AeroPress

The Aeropress is a very modern way of drinking coffee and was invented by Alan Adler the president of Aerobie in 2005. The Aeropress is a very cheap method of coffee brewing whilst also being very easily transported and easy to clean.  The mechanics of the Aeropress are very similar to that of a syringe as the coffee and water mixture are forced through the filter. This method combines the steep and brewing time of the French press as well as being similar to the piston that is used to push water through the paper filters in espresso machines.[1] The Aeropress was developed as a cheap alternative to espresso at home as well as on the move but has turned out to be a completely different kind of brewer that is very versatile and welcomes a cult following. [2] There are two methods of using the Aeropress. One is the quick filter brew method and the other is the inverted method. As a result there are many recipes associated with both methods with even a championship being held for the best methods. (www.worldaeropresschampionship.com) Below are two recipes. The quick filter method is provided by Heart Roasters and the inverted method is provided by Moustache Coffee Club.

Equipment

Aeropress

Paper Aeropress filter

Fresh coffee beans

Grinder

Measuring

Scales

Timer

Filtered water

Stirring device

Mug or Decanter

Quick Filter Method

Step 1: Put the Aeropress and the mug on scale and zero. Bring the filtered water to the boil and rinse the paper filter with the water to remove the paper flavour. 

Step 2: Weigh out 18 grams of whole bean coffee. Grind the coffee a little finer than coffee you would use for the filter drip method. Add the coffee to the Aeropress. 

Step 3: Pull the water off the boil and wait for 45 seconds for the water to cool a little. Start the timer and quickly pour the water into the Aeropress until it reaches 270 grams of water. Stir the coffee mixture a couple of times to aid saturation. 

 Step 4: Place the plunger in just enough to seal the top and keep the coffee from dripping through.

  Step 5: Allow the coffee to steep for 50 seconds then remove the plunger and stir for 5 seconds. Replace the plunger back onto the Aeropress.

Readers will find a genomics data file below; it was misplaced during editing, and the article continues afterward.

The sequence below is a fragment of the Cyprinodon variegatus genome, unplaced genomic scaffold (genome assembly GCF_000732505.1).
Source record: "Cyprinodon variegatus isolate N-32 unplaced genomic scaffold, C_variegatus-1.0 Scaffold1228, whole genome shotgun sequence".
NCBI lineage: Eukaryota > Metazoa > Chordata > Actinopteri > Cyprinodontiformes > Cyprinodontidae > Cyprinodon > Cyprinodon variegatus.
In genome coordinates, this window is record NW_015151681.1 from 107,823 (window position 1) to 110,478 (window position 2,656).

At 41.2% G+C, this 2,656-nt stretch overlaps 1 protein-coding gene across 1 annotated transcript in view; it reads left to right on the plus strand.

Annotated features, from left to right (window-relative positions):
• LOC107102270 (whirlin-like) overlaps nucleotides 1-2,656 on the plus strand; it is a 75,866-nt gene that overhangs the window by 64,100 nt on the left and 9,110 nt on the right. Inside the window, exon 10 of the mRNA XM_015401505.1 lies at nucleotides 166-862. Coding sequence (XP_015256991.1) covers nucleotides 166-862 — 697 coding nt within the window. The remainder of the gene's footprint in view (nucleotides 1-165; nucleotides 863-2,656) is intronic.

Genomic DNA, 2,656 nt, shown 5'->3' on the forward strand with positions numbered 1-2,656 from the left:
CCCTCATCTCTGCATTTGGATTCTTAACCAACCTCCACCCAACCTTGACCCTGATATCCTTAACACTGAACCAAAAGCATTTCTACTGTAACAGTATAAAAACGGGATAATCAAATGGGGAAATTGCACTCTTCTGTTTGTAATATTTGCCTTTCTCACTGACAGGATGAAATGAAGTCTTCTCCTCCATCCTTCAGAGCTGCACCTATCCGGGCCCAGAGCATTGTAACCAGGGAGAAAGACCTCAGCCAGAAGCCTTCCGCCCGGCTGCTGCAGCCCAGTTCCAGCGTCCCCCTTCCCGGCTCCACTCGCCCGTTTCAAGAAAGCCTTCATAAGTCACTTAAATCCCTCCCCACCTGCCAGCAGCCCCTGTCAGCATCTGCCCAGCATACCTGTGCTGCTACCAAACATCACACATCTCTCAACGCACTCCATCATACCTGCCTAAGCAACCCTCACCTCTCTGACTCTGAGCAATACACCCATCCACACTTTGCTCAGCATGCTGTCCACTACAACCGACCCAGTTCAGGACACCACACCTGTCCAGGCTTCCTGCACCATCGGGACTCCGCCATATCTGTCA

Step 6: At the 1 minute and 45 second mark remove the plunger again and stir for 5 seconds. Then place the plunger back onto the Aeropress and slowly push down for 20 seconds, until you hear a hissing sound. If it is difficult to push the plunger down the grind is too fine. 

Step 7: Serve and enjoy.

Inverted AeroPress Method

Step 1: The ratio of coffee to water with this recipe should be 1:16. This recipe uses 17 grams of coffee so therefore the water used should be 270 grams.

 Step 2: Grind the coffee a little bit finer than that of the filter drip method. The grind should be as fine as table salt.

 Step 3: Bring the kettle to the boil and then wait for 45 seconds for the water to cool a little. Rinse the filter paper with the boiled water to remove the paper flavour.

 Step 4: Put the 17 grams of grounded beans into the Aeropress and add just enough water to submerged them which should be about 34 grams of water. Stir the mixture so that no beans are left dry then allow to steep for 20 seconds.

 Step 5: Fill the Aeropress with the remaining water and stir again and wait for one minute. 

 Step 6: Attach the filter to the top of the Aeropress and place the mug or vessel you are using on top of that. Place one hand on the vessel and the other on the Aeropress and then smoothly turn the Aeropress/vessel combination upside down. 

 Step 7: Plunge for about 20 seconds and stop when you hear the hissing sound of the air escaping.Step 8: Add more water to dilute the final brew of coffee according to taste.  If you compress the plunger all the way you will get the last remaining dregs of coffee in the final brew and it will taste bitter. As you complete this practice more times you will be able to judge the plunge  to stop just before the hissing sound.